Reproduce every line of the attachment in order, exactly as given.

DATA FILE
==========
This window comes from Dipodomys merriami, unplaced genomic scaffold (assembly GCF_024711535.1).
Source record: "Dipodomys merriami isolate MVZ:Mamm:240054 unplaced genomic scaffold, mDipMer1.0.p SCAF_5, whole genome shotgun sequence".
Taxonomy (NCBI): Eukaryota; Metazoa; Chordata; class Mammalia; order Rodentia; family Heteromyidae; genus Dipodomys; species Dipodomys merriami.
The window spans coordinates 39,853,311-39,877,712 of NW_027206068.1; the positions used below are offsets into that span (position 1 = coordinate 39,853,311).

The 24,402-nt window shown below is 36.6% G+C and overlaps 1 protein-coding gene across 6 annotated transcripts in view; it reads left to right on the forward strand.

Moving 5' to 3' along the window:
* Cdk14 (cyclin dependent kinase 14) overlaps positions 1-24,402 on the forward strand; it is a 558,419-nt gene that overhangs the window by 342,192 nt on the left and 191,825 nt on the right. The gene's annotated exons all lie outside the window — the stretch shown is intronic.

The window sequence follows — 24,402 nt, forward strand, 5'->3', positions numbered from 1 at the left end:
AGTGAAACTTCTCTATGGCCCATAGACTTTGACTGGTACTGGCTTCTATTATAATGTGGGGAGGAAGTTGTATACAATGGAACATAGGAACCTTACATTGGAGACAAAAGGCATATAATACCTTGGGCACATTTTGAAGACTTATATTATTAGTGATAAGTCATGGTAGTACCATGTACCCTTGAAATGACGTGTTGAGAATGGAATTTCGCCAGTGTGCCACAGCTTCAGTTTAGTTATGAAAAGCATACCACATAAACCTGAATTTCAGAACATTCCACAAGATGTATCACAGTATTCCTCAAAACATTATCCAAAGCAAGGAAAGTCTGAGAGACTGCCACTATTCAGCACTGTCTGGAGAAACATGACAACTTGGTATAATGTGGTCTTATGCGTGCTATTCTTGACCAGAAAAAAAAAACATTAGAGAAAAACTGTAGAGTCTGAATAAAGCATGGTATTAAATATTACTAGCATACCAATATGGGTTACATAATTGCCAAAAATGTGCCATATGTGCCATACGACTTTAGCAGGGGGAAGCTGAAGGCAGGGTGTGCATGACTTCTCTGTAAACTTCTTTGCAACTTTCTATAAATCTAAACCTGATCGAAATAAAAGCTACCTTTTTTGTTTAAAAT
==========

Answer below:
This window comes from Dipodomys merriami, unplaced genomic scaffold (assembly GCF_024711535.1).
Source record: "Dipodomys merriami isolate MVZ:Mamm:240054 unplaced genomic scaffold, mDipMer1.0.p SCAF_5, whole genome shotgun sequence".
Taxonomy (NCBI): Eukaryota; Metazoa; Chordata; class Mammalia; order Rodentia; family Heteromyidae; genus Dipodomys; species Dipodomys merriami.
The window spans coordinates 39,853,311-39,877,712 of NW_027206068.1; the positions used below are offsets into that span (position 1 = coordinate 39,853,311).

The 24,402-nt window shown below is 36.6% G+C and overlaps 1 protein-coding gene across 6 annotated transcripts in view; it reads left to right on the forward strand.

Moving 5' to 3' along the window:
* Cdk14 (cyclin dependent kinase 14) overlaps positions 1-24,402 on the forward strand; it is a 558,419-nt gene that overhangs the window by 342,192 nt on the left and 191,825 nt on the right. The gene's annotated exons all lie outside the window — the stretch shown is intronic.

The window sequence follows — 24,402 nt, forward strand, 5'->3', positions numbered from 1 at the left end:
AGTGAAACTTCTCTATGGCCCATAGACTTTGACTGGTACTGGCTTCTATTATAATGTGGGGAGGAAGTTGTATACAATGGAACATAGGAACCTTACATTGGAGACAAAAGGCATATAATACCTTGGGCACATTTTGAAGACTTATATTATTAGTGATAAGTCATGGTAGTACCATGTACCCTTGAAATGACGTGTTGAGAATGGAATTTCGCCAGTGTGCCACAGCTTCAGTTTAGTTATGAAAAGCATACCACATAAACCTGAATTTCAGAACATTCCACAAGATGTATCACAGTATTCCTCAAAACATTATCCAAAGCAAGGAAAGTCTGAGAGACTGCCACTATTCAGCACTGTCTGGAGAAACATGACAACTTGGTATAATGTGGTCTTATGCGTGCTATTCTTGACCAGAAAAAAAAAACATTAGAGAAAAACTGTAGAGTCTGAATAAAGCATGGTATTAAATATTACTAGCATACCAATATGGGTTACATAATTGCCAAAAATGTGCCATATGTGCCATACGACTTTAGCAGGGGGAAGCTGAAGGCAGGGTGTGCATGACTTCTCTGTAAACTTCTTTGCAACTTTCTATAAATCTAAACCTGATCGAAATAAAAGCTACCTTTTTTGTTTAAAAT